In terms of how I talk to other men about women? I think when I was younger, I identified as feminist and then later found out that my actions weren’t feminist. I wasn’t holding up to the ideals. I was having discussions with male friends who were sharing articles with each other and trying to learn things about feminism to become better allies and better people, but also seeing some male friends treat women in their lives as disposable and less than people. I ended up cutting out a large group of male friends in my early twenties. As much as I believe that we should work with all people no matter their views, there was a certain point where emotionally, I could no longer say I was friends or invested or civil with certain people when they didn’t believe in the rights of other people.
After the #MeToo Movement, sometimes I would walk into a group of guys and just ask them if they were aware of the movement. Most of them weren’t necessarily aware, but what they knew was that men were getting called out. So I would ask: is anybody in this room afraid that at some point in their lives they would get accused of something that they didn’t do? Almost every hand went up.
I don’t know if men being afraid is a good place or a bad place for them to be.
I think I would rather have men who have problematic behaviors be afraid of doing something wrong if it stops them from actually doing the wrong things. It’s not an ideal place for us to be but realistically I think we need to protect people who are most vulnerable first. There’s a certain time and place for a civil conversation, but if this is a fight against men who don’t want to move an inch or see the power they have in our society, then now is the time and a place to say, no, you are wrong and your views are wrong.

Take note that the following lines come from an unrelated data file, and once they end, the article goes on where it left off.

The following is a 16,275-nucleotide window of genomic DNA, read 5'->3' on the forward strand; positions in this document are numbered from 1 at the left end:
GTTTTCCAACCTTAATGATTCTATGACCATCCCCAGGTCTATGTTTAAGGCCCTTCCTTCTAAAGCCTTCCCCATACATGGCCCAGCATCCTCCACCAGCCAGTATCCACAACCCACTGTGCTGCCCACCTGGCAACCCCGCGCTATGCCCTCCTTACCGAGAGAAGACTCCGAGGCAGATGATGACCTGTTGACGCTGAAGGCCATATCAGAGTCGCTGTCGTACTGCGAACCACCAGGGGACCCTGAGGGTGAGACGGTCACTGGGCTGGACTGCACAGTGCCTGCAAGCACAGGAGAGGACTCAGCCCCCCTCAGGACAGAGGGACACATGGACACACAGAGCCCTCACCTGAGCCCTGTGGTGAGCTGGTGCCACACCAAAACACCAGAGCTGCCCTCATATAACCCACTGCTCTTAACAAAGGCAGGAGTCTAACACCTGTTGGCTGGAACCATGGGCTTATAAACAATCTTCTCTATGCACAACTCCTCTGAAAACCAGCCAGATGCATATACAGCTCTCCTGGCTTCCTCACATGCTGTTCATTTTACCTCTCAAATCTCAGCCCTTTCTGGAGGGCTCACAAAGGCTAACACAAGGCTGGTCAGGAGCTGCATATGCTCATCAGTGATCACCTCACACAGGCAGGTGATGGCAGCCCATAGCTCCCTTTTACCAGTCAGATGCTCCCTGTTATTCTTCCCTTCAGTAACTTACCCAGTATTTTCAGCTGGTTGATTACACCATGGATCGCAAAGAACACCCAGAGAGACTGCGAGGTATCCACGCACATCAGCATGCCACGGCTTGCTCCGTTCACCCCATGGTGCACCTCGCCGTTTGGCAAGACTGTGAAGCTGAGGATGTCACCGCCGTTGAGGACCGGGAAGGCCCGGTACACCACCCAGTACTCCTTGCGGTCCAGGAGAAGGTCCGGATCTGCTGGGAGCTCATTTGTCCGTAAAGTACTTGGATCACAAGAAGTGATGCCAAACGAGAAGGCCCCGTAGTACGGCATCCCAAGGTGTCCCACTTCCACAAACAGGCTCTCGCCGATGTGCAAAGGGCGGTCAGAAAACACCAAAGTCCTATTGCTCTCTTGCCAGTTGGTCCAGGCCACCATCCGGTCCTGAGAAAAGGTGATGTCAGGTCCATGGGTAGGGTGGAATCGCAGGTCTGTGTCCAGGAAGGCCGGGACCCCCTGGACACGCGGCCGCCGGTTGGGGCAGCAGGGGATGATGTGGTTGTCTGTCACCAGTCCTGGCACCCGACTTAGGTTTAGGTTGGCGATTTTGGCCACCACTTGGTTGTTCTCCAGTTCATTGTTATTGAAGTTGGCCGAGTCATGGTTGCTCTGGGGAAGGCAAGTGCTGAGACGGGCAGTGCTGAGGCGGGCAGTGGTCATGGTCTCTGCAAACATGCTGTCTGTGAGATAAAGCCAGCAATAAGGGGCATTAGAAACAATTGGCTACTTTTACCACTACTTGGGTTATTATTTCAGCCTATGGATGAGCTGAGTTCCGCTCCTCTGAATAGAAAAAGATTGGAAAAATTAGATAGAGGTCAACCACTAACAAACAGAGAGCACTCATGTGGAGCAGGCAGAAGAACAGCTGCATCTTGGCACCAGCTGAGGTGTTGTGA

I went back into the closet for five or six years.
What does being a man mean to you, today?
Being a man means whatever you want it to. I thought a lot while exploring my sexuality and gender identity, and figuring out where I place myself in the world. I don’t fit into stereotypical masculine roles a lot of the time. That was a lot of the struggle I had when I was younger, which was fitting in with other guys and sacrificing parts of myself in order to do that. I came to a place where I realized I am male-gendered but that doesn’t have to mean that I have to subscribe to the masculine roles that we have in our society. What it means to me is trying to be better. Every male-identified person has to go on that journey and figure out how they identify with their masculinity.
Is there anything else you would like to add?
When I had people call in and try to have a conversation with me about my problematic behavior, it was a huge gift and it’s not lost on me the emotional resources and courage it takes to tell someone that you care about that they’ve done something that crossed boundaries. I am so grateful that it happened and I’m not sure where I would be if it hadn’t.
I think as we’re all on this journey together and we’re trying to change the way we treat each other, then the most important thing you can do is be open to feedback. I think that in our culture, it’s hard fo us to admit when we’ve done something wrong.
One of my co-workers taught me that there is a difference between an accident, which is something you didn’t intend to do that might have hurt somebody, and a mistake, which is something you intentionally decided to do but that you later regret. If we’re open to the fact that sometimes we both make mistakes and have accidents, and are open to the gift of other people telling us that we’ve done something wrong, that’s how we actually move forward.